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Payroll employment, earnings and hours, December 2016

Released: 2017-02-23

Average weekly earnings — Canada

$971.00

December 2016

1.2% 

(12-month change)

Average weekly earnings — N.L.

$1,035.27

December 2016

-0.2% 

(12-month change)

Average weekly earnings — P.E.I.

$834.27

December 2016

3.2% 

(12-month change)

Average weekly earnings — N.S.

$850.11

December 2016

0.9% 

(12-month change)

Average weekly earnings — N.B.

$888.50

December 2016

3.1% 

(12-month change)

Average weekly earnings — Que.

$894.07

December 2016

2.1% 

(12-month change)

Average weekly earnings — Ont.

$994.49

December 2016

1.6% 

(12-month change)

Average weekly earnings — Man.

$898.69

December 2016

0.6% 

(12-month change)

Average weekly earnings — Sask.

$1,010.37

December 2016

1.8% 

(12-month change)

Average weekly earnings — Alta.

$1,129.62

December 2016

-1.5% 

(12-month change)

Average weekly earnings — B.C.

$933.75

December 2016

0.9% 

(12-month change)

Average weekly earnings — Y.T.

$1,061.46

December 2016

1.3% 

(12-month change)

Average weekly earnings — N.W.T.

$1,417.67

December 2016

-1.8% 

(12-month change)

Average weekly earnings — Nvt.

$1,325.59

December 2016

3.9% 

(12-month change)

Average weekly earnings of non-farm payroll employees were $971 in December, an increase of 1.0% from November and 1.2% from 12 months earlier.

Chart 1  Chart 1: Year-over-year change in average weekly earnings and average weekly hours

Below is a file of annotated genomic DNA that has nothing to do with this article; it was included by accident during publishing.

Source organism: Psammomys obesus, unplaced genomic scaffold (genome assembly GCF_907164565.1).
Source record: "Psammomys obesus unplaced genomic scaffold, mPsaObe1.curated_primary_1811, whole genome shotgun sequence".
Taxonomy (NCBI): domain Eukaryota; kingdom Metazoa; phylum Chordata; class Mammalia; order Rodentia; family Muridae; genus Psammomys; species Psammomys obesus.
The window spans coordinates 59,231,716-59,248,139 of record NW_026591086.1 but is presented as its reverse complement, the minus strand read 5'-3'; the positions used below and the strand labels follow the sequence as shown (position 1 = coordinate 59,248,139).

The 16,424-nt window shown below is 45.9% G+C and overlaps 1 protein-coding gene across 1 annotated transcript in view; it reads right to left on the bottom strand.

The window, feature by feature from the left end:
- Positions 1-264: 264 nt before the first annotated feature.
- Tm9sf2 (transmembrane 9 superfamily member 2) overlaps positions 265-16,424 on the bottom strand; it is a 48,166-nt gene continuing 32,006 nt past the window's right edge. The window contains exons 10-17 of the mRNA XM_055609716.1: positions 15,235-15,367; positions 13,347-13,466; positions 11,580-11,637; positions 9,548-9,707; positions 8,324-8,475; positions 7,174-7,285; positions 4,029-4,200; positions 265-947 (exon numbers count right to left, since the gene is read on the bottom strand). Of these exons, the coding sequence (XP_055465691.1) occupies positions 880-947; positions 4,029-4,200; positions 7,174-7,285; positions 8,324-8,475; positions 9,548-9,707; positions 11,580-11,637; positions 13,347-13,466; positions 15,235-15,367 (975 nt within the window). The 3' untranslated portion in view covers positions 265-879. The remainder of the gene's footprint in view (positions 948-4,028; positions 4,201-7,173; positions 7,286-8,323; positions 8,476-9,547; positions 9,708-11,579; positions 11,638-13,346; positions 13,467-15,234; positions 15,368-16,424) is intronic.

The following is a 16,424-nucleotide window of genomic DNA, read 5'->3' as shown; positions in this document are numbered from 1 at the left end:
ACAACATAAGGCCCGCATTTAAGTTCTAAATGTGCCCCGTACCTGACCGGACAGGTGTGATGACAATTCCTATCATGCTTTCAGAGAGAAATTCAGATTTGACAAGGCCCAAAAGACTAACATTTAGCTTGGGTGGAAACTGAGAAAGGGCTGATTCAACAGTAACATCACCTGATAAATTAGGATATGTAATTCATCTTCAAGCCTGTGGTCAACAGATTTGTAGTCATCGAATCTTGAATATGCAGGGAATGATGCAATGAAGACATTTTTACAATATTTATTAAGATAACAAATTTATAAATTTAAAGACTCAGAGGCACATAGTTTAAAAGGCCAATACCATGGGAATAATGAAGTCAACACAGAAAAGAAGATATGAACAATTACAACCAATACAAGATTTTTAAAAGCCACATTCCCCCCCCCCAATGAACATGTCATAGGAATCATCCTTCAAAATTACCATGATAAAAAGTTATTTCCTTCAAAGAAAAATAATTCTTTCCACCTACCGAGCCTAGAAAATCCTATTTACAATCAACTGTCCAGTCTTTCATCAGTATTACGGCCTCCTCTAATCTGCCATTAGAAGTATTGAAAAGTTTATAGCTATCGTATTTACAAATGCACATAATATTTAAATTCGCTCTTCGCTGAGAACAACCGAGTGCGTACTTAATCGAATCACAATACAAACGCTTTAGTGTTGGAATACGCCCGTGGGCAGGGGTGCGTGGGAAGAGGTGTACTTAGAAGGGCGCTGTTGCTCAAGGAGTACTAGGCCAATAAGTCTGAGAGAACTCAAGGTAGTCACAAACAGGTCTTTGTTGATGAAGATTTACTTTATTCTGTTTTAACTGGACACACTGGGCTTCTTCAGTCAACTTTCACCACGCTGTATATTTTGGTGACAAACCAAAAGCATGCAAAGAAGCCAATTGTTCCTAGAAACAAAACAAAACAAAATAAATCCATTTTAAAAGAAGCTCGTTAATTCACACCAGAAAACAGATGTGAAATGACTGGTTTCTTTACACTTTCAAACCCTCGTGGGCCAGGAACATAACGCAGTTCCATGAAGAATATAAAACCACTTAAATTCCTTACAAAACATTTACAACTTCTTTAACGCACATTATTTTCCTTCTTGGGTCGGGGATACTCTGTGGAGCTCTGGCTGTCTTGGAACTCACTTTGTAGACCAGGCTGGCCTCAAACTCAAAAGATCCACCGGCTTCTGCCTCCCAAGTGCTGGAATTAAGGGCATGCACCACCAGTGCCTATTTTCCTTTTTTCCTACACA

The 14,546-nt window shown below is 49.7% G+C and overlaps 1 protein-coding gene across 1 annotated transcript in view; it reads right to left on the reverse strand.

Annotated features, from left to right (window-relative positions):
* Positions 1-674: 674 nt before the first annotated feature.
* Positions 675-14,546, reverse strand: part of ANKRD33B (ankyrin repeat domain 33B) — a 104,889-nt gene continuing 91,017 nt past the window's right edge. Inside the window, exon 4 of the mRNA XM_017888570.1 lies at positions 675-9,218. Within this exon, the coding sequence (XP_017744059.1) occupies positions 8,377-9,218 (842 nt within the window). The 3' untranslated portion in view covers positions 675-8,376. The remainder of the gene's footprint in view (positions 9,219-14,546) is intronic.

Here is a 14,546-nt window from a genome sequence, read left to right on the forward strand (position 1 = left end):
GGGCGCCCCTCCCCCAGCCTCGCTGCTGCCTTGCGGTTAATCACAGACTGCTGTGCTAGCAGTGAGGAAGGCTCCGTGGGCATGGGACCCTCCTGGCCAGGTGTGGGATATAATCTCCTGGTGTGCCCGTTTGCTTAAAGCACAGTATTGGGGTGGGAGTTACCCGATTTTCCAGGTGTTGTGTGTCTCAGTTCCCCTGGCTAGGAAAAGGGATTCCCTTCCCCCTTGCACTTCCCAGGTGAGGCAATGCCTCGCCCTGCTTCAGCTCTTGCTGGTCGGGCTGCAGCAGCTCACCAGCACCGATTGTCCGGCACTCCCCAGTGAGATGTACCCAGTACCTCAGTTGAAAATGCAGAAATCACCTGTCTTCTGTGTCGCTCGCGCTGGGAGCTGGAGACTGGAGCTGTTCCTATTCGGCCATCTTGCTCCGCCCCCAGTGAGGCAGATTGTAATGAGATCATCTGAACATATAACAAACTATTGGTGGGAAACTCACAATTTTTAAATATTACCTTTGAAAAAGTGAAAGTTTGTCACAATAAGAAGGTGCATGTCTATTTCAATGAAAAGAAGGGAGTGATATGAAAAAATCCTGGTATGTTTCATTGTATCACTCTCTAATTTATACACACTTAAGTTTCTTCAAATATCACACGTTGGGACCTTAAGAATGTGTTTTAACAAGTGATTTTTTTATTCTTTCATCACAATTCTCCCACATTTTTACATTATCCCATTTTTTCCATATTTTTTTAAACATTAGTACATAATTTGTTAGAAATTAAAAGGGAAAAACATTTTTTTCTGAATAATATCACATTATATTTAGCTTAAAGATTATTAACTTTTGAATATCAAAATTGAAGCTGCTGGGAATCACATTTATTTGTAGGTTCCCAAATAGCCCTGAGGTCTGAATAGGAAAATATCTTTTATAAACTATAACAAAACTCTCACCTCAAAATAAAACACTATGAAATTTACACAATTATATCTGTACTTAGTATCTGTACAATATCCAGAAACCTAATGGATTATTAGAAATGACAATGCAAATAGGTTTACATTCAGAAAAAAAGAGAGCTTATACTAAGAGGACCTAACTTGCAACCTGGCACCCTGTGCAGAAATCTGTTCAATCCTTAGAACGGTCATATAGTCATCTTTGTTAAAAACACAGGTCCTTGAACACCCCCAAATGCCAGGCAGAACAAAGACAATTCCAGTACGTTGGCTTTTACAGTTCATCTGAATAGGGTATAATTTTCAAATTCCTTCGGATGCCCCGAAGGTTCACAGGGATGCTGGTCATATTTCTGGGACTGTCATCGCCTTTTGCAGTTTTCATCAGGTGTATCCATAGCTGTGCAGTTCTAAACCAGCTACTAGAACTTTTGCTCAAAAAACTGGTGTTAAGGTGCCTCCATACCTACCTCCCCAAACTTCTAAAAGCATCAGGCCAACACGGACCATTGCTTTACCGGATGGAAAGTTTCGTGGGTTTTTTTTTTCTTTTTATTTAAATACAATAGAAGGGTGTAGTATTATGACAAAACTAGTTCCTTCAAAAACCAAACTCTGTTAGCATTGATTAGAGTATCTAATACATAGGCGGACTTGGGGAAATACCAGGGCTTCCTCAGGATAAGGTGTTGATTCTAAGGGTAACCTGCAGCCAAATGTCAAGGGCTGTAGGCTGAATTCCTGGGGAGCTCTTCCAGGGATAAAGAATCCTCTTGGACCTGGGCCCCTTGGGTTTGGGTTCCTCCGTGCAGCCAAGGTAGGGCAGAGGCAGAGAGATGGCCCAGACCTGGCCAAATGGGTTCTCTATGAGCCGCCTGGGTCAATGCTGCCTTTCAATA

Year-over-year change in average weekly earnings and average weekly hours

In general, changes in weekly earnings reflect a number of factors, including wage growth; changes in the composition of employment by industry, occupation and level of job experience; and average hours worked per week.

Non-farm payroll employees worked an average of 32.8 hours per week in December, little changed from the previous month but down from 33.3 hours in December 2015. Average weekly hours have been on a downward trend since the beginning of 2016.

Average weekly earnings by sector

In the 12 months to December, average weekly earnings increased in 2 of the 10 largest industrial sectors: construction and educational services. At the same time, earnings declined in retail trade, while there was little change in the remaining large sectors.

Chart 2  Chart 2: Year-over-year change in average weekly earnings in the 10 largest sectors, December 2016
Year-over-year change in average weekly earnings in the 10 largest sectors, December 2016

Compared with 12 months earlier, average weekly earnings in construction were up 2.5% to $1,234. Average weekly earnings were boosted by increases in the heavy and civil engineering construction subsector. Gains in earnings were spread across several provinces, with notable growth in British Columbia and Quebec.

On a year-over-year basis, average weekly earnings in educational services grew 2.5% to $1,042. Increases in earnings were spread across most industries in this sector.

Average weekly earnings in retail trade fell 2.1% to $566 in the 12 months to December. There were several decreases in this sector, primarily in general merchandise stores. Part of the decline was due to retail trade earnings being at a high point in December 2015.

Average weekly earnings by province

In the 12 months to December, average weekly earnings of non-farm payroll employees rose in six provinces. Increases were led by Prince Edward Island, followed by New Brunswick, Quebec, Saskatchewan, Ontario and British Columbia. Earnings declined in Alberta, while there was little change in Nova Scotia, Manitoba and Newfoundland and Labrador.

Chart 3  Chart 3: Year-over-year change in average weekly earnings by province, December 2016
Year-over-year change in average weekly earnings by province, December 2016